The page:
Artist: Past LivesTitle: Tapestry of Webs
Release date: February 23
Label: Suicide Squeeze
Dammit! I just read that The Rolling Stones will be re-issuing Exile on Main Street in May and that it's going to have a bunch of extra tracks. I've got a copy of the double-album on vinyl (complete with the postcards that came with early pressings!) but still don't have the album's songs anywhere in my digital collection. I'd sure love to get this reissue, but I'm contractually obligated, for the next 10 months and three days, to not listen to anything released before 2010 -- no "Rip This Joint" or "Torn and Frayed." No "Tumbling Dice." So disappointed.
Instead, I'm stuck with bands like Past Lives.
To be fair, Past Lives isn't really bad at all -- especially in the nebulously defined genre of post-rock, which is what I assume Past Lives would be categorized. Save for their conventional guitar-bass-keyboards-drums lineup, the band eschews songwriting and arranging conventions. In fact, they have an everything-but-the-kitchen-sink approach that reminded me of the Los Campesinos! record
from earlier this year, but with a less anarchic and a more artful tack.
I was surprised to read that this band is from Seattle and not Chicago. When I was living in Chicago in the early 2000s, every other band in the massive complex of rehearsal studios I rented with my band sounded like Past Lives. I was also surprised to learn that Past Lives comprises three-fourths of a hardcore band called Blood Brothers, because Past Lives sounds nothing like hardcore/screamo and, though the music is challenging, it isn't abrasive.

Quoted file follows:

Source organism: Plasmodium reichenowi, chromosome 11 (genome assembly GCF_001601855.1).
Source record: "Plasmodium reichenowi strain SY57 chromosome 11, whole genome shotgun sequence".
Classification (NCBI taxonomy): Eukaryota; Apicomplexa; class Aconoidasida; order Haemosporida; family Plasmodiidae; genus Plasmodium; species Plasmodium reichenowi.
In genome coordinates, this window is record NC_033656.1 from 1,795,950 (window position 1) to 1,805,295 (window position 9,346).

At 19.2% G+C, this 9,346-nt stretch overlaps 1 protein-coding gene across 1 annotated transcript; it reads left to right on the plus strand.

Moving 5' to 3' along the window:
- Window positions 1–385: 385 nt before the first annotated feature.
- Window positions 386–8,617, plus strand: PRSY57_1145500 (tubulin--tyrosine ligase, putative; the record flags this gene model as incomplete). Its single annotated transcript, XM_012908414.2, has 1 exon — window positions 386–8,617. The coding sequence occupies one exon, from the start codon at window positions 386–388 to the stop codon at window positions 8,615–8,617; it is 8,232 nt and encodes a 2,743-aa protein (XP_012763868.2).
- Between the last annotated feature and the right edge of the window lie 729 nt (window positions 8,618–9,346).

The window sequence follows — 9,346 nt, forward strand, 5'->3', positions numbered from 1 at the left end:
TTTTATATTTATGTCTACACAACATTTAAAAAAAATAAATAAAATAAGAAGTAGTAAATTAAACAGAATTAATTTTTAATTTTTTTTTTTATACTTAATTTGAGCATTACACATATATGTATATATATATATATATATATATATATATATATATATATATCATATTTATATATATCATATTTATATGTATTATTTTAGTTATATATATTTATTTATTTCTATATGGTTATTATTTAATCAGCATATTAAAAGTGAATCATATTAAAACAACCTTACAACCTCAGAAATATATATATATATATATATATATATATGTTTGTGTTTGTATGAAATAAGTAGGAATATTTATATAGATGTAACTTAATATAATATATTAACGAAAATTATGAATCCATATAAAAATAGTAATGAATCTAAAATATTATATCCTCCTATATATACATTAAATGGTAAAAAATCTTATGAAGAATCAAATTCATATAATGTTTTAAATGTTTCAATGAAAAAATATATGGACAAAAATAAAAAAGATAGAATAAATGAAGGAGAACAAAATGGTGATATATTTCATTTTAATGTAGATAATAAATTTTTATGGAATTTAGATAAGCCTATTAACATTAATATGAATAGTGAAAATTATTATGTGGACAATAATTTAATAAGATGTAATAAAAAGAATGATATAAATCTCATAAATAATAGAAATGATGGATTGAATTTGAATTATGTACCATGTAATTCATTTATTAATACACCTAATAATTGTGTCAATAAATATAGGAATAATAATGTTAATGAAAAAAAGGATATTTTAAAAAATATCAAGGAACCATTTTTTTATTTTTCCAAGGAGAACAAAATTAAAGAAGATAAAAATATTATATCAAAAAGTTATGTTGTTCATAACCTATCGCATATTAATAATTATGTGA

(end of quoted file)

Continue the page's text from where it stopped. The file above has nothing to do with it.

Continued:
It reminds me a lot of the bands you might've found on the Dischord label in the '90s, after the label moved away from hardcore into post-Fugazi art rock. If you like that stuff, you'll dig Past Lives. Tapestry of Webs
sure ain't Exile
, but it beats the hell out of Shearwater
Best song: "Vanishing Twin," in which the singer sounds a bit like Mick Jones of The Clash.
Deja Vu: Superior Street Studios, ca. 2001
I'd rather listen to: Hot Snakes' Audit in Progress
"Nothing Not New" is a yearlong project in which New Times editorial operations manager Jay Bennett, a 40-year-old music fan and musician, will listen only to music released in 2010. Each Monday through Friday, he will listen to one new record (no best ofs, reissues, or concert recordings) and write about it. Why? Because in the words of his editor, Martin Cizmar, he suffers from "aesthetic atrophy," a wasting away of one's ability to embrace new and different music as one ages. Read more about this all-too-common ailment here.
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